By Andrew Fraley

With Stony Brook facing a massive $20 million budget cut, graduate students calling for fairer stipends and more than 150 professors, adjuncts and faculty expressing their lack of confidence in the university’s leadership, the departure of two leading professors in the College of Arts and Sciences (CAS) couldn’t have come at a worse time for the university. With their departure, Stony Brook, and CAS in particular, is facing a continually diminishing teaching base for graduates and undergraduates. The two professors got a chance to explain their reasons for leaving, air their grievances with the university’s administration and suggest ways for improvement for the future.

A petition has been signed by over 150 university faculty members over the past few weeks, describing their complaints about the egregious mismanagement of the school by president Shirley Strum Kelly (The details about this can be found in the award winning article, “Profs accuse Kenny of Failing Students,” by Matt Willemain in the previous issue of The Press). Among the signatures are those of Javier Auyero, an Associate Professor in the Sociology Department, and Thomas Klubock, an Associate Professor in the History Department. The two professors are leaving Stony Brook at the end of the semester; Auyero will be working at the University of Texas and Klubock at the University of Virginia next fall. Both of them share the same impressions that the petition details, and feel the university may be heading in the wrong direction.

Professor Auyero has been teaching at Stony Brook in the Sociology Department since 1998. He is leaving for the University of Texas this fall due to, among other things, a better offer that was made to him. “They made a very good offer, I basically thought it would be good for the family, my wife also got an offer. The impression I got was that Stony Brook could match the salary.” The university does not actively give raises. “[You] must always threaten to leave to get a suitable salary increase for living costs,” explained Auyero. Ultimately, he did not seek a counter offer from Stony Brook. The reason being that, although they matched his salary, Stony Brook could not match the research funds Texas offered. “I’ve always received funding from outside the university,” said Auyero. He explained that lack of funding was one of the primary reasons he was leaving Stony Brook.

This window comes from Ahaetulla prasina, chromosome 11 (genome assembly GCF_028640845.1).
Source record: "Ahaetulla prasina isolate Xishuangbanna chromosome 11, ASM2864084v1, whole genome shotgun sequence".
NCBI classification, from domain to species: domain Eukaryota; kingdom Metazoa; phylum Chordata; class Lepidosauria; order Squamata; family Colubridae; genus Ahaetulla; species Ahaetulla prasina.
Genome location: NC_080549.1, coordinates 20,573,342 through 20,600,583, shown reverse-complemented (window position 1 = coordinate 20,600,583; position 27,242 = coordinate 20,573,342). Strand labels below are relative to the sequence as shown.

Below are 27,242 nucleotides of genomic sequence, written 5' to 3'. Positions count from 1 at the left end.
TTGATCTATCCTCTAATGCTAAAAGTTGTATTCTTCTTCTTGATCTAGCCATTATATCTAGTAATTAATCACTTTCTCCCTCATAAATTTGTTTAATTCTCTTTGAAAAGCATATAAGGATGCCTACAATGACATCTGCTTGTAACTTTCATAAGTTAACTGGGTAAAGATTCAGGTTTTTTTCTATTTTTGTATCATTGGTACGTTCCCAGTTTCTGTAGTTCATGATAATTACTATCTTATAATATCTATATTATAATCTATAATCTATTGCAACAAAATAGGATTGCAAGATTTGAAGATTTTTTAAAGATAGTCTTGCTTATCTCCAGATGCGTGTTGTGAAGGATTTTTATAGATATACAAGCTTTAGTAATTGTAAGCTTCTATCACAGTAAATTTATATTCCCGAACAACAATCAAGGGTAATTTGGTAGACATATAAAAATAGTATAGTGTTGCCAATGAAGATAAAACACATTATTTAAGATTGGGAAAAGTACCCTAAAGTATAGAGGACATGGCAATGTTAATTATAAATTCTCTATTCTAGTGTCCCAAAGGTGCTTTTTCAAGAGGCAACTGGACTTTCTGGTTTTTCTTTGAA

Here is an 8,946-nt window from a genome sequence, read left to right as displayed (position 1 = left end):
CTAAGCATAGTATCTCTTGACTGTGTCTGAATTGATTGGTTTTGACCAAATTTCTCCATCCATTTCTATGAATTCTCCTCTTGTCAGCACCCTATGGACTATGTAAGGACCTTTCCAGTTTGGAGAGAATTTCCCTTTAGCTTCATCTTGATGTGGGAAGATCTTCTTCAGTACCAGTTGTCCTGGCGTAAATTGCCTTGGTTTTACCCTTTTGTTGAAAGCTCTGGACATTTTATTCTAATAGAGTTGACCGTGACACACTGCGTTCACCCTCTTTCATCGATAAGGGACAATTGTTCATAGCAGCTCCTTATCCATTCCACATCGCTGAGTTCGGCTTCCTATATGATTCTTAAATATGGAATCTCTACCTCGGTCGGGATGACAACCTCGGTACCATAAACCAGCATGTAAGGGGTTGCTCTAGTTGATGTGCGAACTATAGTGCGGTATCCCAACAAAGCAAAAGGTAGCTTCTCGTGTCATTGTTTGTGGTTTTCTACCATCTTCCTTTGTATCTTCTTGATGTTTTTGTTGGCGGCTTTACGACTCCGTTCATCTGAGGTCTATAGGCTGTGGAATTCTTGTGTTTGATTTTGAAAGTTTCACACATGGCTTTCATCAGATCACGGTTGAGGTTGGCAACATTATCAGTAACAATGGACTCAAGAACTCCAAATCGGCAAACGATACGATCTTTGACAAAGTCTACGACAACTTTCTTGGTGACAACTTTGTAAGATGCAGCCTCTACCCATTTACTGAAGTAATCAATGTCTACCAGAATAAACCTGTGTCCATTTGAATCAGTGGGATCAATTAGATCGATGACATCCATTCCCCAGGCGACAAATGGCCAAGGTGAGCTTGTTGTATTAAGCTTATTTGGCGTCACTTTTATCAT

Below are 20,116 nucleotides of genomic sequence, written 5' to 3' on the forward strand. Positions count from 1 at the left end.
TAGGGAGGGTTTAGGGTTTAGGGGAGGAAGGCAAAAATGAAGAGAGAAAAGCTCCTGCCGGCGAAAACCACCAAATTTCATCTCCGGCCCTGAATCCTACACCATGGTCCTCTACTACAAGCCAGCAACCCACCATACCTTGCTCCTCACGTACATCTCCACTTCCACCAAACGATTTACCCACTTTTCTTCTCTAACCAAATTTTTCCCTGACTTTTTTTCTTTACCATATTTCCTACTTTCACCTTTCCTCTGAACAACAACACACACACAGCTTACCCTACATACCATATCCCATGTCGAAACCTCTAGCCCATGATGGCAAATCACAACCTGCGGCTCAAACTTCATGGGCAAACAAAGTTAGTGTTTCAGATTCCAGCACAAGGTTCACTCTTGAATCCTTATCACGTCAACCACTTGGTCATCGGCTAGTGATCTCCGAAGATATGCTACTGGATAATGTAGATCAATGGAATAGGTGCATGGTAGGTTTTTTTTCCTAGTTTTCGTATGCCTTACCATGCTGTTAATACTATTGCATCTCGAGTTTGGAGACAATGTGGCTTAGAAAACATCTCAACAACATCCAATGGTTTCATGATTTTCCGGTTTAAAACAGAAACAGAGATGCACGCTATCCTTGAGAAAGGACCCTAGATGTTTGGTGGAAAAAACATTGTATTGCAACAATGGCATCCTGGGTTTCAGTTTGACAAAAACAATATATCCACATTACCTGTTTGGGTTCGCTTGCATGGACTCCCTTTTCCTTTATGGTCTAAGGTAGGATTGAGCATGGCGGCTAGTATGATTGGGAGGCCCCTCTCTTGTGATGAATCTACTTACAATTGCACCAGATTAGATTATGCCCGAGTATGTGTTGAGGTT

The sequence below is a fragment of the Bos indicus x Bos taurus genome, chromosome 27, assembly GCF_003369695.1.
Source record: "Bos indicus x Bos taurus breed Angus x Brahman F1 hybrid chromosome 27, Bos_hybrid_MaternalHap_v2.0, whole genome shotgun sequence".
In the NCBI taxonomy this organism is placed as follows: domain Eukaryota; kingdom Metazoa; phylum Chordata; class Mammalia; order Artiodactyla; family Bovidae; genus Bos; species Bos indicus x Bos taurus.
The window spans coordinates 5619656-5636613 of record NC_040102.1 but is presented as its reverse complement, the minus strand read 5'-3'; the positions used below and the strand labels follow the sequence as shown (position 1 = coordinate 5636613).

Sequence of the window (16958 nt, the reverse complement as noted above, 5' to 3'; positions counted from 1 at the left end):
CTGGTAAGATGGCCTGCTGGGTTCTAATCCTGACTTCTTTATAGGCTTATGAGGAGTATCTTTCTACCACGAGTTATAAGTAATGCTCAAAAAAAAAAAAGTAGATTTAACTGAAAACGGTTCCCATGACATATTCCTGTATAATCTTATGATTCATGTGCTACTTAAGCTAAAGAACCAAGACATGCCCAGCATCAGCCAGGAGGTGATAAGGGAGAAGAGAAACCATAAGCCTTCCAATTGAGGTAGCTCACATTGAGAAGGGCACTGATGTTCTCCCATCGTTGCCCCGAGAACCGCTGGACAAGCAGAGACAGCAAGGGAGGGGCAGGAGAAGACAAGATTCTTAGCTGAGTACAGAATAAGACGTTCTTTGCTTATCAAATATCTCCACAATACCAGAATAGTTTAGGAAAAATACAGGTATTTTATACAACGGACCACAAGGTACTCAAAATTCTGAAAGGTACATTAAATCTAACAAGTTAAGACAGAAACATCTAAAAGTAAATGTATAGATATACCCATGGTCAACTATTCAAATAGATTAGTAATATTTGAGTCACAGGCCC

In addition, Auyero explained that the lack of support for graduate students was also a major problem at Stony Brook. “Graduate students receive four years of poor funding, versus five, six, even seven years of good funding elsewhere.” The grad students, as Auyero explains, lack the necessary funding, stipends and training that Stony Brook ought to be providing them. “Graduate students need seven years [of support for education],” said Auyero. “Stony Brook only provides four.” Stony Brook also doesn’t provide money during the summer months, while other peer institutions, including Texas, do. “Texas provides probably thirty to forty percent more stipends, for five to six years,” stated Auyero. Compared to Stony Brook, Texas provides better opportunities and working conditions for graduate students and faculty alike.